By a 5-4 margin the US Supreme Court made the right decision Wednesday by upholding President Bush’s Partial Birth Abortion Ban Act. From the Houston Chronice:
Bush said that it affirms the progress his administration has made to uphold the “sanctity of life.”
“I am pleased that the Supreme Court has upheld a law that prohibits the abhorrent procedure of partial birth abortion,” he said. “Today’s decision affirms that the Constitution does not stand in the way of the people’s representatives enacting laws reflecting the compassion and humanity of America.”
As I’ve discussed before here and here, it’s my belief that in America both unwanted pregnancies and the decision to have an abortion are very often the result of laziness on the part of one or both sex partners. We all know what causes pregnancy. Accidents happen, but the argument that ignorance causes unwanted babies simply isn’t true.
While it may seem callous to label a pregnant woman as lazy, the truth is that in most cases pregnancy is a short-term inconvenience that can be endured without significant, damaging, or long-lasting effects.
Certainly the laziness effect applies just as equally to fathers, far too many of who fail utterly to accept their responsibility for the care of their partners and their children. The male who abandons the woman to fend for herself is no man at all; rather he is a pathetic creature with neither soul nor courage.
It is inconvenient indeed to be forced to provide for the lives we create. Inconvenient and utterly necessary.
Planned Parenthood, predictably, disagrees:
Eve Gartner of the Planned Parenthood Federation of America: “This ruling flies in the face of 30 years of Supreme Court precedent and the best interest of women’s health and safety. … This ruling tells women that politicians, not doctors, will make their health care decisions for them.”
So did SCOTUS Justice Ruth Bader Ginsburg. “Today’s decision is alarming,” she wrote in dissent.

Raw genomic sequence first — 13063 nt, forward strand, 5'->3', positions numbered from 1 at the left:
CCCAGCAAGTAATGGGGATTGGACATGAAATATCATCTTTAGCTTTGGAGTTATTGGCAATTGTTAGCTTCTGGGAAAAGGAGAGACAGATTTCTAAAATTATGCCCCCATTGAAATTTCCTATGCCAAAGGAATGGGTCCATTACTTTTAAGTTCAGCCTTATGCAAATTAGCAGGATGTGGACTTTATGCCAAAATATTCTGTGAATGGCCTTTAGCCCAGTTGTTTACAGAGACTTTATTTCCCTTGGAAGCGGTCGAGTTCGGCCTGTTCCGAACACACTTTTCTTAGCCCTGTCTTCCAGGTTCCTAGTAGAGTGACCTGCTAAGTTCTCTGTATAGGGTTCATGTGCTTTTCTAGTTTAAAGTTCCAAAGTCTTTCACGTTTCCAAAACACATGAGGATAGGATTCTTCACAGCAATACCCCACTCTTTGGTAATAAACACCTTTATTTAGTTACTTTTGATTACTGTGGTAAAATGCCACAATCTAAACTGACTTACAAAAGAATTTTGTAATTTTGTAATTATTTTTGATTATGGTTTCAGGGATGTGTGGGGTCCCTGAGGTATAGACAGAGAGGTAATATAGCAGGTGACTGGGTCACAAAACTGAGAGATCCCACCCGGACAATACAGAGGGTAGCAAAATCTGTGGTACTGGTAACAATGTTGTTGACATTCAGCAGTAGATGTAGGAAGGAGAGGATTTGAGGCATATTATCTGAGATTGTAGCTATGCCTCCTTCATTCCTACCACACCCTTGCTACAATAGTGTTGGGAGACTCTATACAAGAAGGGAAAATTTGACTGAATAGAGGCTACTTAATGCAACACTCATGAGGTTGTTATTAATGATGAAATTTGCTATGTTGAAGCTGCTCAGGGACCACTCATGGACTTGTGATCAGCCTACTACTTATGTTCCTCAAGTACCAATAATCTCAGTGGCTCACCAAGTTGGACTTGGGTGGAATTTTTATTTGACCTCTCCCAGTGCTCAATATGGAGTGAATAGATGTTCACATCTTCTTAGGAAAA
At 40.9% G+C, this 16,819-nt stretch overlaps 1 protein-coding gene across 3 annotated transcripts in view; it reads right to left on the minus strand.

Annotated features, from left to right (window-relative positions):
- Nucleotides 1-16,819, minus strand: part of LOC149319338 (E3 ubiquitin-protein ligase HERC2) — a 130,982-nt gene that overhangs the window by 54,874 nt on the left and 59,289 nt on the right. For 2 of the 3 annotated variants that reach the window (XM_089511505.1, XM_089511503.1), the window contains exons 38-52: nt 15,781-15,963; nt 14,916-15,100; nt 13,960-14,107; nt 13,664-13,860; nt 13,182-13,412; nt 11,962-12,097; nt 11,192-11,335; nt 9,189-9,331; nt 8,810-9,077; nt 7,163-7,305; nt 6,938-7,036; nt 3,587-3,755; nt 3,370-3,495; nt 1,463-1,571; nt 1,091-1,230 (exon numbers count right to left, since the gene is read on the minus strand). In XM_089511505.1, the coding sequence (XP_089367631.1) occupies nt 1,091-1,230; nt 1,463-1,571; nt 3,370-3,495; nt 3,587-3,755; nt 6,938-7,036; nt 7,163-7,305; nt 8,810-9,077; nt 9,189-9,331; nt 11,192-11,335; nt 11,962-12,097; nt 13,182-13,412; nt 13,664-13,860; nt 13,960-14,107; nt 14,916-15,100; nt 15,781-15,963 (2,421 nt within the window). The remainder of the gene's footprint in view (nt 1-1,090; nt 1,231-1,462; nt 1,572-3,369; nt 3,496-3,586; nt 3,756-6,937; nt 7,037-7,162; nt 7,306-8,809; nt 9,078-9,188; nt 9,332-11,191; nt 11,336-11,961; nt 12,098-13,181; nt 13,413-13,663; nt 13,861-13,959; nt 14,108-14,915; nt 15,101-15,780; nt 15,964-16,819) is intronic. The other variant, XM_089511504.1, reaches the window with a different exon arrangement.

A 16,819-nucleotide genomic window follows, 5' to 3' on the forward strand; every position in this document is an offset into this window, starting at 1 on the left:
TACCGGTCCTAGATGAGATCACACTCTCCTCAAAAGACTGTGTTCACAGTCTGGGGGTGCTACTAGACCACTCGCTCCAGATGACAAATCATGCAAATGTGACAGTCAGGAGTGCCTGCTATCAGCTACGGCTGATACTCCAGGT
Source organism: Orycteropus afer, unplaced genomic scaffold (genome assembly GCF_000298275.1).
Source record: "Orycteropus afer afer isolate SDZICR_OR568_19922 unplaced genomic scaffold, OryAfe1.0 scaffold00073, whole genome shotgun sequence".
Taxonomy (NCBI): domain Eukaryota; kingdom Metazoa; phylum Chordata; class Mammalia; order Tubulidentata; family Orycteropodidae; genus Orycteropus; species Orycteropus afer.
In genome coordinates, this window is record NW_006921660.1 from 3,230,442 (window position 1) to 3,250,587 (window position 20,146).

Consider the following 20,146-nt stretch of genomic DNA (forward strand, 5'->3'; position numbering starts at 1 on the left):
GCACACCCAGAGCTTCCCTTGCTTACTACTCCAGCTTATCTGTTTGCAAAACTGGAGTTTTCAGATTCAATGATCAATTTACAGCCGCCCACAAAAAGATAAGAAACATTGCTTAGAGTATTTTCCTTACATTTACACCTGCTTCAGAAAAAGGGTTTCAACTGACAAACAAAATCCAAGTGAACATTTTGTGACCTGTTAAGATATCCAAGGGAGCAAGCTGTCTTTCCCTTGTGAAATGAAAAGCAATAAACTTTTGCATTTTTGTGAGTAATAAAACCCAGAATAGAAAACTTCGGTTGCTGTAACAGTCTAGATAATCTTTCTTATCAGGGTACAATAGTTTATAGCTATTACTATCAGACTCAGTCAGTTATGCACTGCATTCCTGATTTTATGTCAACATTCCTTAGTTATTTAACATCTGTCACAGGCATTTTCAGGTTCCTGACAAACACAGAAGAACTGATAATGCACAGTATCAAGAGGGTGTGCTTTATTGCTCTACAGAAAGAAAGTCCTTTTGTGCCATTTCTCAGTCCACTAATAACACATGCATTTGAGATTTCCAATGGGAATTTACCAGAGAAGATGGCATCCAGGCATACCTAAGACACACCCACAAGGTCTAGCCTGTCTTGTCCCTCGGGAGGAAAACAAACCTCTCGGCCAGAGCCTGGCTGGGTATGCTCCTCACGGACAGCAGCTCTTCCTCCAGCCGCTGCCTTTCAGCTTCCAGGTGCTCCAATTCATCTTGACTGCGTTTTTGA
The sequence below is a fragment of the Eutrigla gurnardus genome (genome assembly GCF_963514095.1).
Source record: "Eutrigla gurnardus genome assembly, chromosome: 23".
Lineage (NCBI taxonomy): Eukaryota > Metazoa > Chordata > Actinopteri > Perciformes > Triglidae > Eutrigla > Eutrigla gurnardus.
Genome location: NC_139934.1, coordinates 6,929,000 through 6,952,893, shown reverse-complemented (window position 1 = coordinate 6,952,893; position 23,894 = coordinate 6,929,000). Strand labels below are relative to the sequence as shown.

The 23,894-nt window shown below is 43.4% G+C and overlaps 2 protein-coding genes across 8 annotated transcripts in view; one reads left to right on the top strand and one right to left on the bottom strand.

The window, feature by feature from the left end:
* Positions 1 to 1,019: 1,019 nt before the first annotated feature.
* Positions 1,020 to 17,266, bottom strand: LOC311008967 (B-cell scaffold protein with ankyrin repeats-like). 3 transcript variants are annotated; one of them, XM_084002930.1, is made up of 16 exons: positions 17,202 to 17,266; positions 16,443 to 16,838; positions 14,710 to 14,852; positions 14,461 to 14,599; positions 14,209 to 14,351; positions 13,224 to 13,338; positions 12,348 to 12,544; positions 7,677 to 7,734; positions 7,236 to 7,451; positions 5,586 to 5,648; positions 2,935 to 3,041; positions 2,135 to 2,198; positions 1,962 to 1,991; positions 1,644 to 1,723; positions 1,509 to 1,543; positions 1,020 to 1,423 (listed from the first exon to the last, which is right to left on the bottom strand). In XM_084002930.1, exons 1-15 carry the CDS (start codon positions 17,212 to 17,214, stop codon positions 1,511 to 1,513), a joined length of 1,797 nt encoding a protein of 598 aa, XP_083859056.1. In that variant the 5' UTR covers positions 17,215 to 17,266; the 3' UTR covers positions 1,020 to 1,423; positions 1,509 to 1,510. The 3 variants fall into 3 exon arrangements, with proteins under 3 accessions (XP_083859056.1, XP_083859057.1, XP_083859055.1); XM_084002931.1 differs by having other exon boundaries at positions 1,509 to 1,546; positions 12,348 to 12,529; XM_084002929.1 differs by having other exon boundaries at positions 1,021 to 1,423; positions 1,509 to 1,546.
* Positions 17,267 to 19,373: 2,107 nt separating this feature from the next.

Ginsburg said that for the first time since the court established a woman’s right to an abortion in 1973, “the court blesses a prohibition with no exception safeguarding a woman’s health.”
Of course neither is correct: the law allows the procedure to be performed when a woman’s life is in jeopardy.
Which brings us back full-circle. If a woman’s life is protected under the law, the fact remains that most abortions are caused by a perceived inconvenience, usually on the part of the woman.
(Too often these decisions are made solely by the woman but that is another topic.)
That laziness is a factor in many abortions is particularly true in the case of partial birth abortions which, by definition, take place when the pregnancy is more than halfway complete. Four or fewer months are all that remain for the woman to complete her obligation to the child, allow him or her to live, and give the baby up for adoption. It’s not so hard. No harder than being murdered, for instance.
Perhaps it is not fair to criticize the individuals involved given the fact that our society demands instantaneous satisfaction of our smallest want or need. Nine months of unpleasant, unwanted pregnancy can seem like a much larger issue than it is when one’s perspective is lacking, as so many Americans’ are.
The ruling is more symbolic than practical. Even so it is important because it establishes a precedent against the most heinous forms of abortion. The LA Times says:
the disputed procedure is used in fewer than 5,000 of the more than 1.3 million abortions performed nationwide each year.
It was the first time the court upheld a ban on an abortion procedure. Though Wednesday’s opinion does not overturn Roe vs. Wade, the 1973 decision establishing a constitutional right to abortion, the majority said it was prepared to uphold new restrictions on doctors who perform them and women who seek them.
The decision is likely to elevate the abortion issue in the 2008 presidential campaigns. Two of the court’s strongest supporters of the right to abortion are also its oldest: John Paul Stevens will be 87 on Friday, and Ruth Bader Ginsburg is 74. The next president might have to nominate one or more new justices.
Let’s hope so. Ginsburg’s comments make it clear that rational Americans could do little worse on this issue by replacing her and Stevens, who voted with her.